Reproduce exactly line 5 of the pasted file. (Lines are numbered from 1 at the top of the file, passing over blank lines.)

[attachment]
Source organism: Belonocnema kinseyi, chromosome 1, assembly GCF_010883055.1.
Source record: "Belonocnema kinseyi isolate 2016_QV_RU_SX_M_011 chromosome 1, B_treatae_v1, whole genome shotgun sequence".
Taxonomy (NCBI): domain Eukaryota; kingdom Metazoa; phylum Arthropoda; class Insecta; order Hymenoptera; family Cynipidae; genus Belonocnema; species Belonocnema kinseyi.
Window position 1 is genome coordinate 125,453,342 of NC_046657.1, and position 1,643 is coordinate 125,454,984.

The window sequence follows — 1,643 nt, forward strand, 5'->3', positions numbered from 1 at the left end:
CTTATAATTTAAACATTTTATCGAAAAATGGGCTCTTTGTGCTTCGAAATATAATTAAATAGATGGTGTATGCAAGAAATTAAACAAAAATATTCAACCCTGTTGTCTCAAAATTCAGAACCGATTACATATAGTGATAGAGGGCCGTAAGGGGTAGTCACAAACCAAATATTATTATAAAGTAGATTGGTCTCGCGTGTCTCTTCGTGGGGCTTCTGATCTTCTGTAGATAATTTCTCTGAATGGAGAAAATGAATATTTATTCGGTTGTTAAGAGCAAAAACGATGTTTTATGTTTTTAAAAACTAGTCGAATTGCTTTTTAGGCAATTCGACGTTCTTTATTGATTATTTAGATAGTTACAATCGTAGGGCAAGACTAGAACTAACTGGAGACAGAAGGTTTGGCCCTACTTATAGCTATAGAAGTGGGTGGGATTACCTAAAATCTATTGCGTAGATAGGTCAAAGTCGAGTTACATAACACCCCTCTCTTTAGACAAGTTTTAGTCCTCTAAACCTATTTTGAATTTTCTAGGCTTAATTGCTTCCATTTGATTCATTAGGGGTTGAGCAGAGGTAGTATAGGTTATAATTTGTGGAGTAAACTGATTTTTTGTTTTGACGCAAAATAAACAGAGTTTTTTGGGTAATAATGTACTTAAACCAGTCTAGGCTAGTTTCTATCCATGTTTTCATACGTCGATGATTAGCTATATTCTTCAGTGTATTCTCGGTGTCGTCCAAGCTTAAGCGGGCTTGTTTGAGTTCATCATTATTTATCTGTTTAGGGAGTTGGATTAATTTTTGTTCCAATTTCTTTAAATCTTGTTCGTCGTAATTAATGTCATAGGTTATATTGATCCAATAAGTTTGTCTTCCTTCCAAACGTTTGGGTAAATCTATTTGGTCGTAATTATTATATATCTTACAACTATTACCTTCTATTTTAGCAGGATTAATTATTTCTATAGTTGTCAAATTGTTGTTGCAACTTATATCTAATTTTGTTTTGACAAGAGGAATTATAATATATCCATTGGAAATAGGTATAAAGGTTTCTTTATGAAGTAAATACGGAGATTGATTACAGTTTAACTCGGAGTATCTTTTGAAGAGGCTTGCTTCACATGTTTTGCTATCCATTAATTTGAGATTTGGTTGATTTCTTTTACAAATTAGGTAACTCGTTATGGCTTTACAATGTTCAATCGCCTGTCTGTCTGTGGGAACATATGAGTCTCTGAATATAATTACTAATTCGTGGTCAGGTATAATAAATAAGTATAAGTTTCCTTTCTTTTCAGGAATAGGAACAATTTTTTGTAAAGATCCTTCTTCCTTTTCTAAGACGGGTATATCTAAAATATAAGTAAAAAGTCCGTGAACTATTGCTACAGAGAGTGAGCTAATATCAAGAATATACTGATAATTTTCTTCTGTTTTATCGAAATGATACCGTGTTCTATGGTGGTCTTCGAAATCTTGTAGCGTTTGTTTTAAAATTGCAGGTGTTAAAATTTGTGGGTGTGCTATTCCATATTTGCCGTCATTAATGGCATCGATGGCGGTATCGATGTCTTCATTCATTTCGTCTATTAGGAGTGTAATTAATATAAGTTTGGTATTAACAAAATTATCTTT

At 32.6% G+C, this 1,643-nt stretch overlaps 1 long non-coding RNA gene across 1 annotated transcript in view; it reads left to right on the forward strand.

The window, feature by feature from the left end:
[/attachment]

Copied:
The window sequence follows — 1,643 nt, forward strand, 5'->3', positions numbered from 1 at the left end: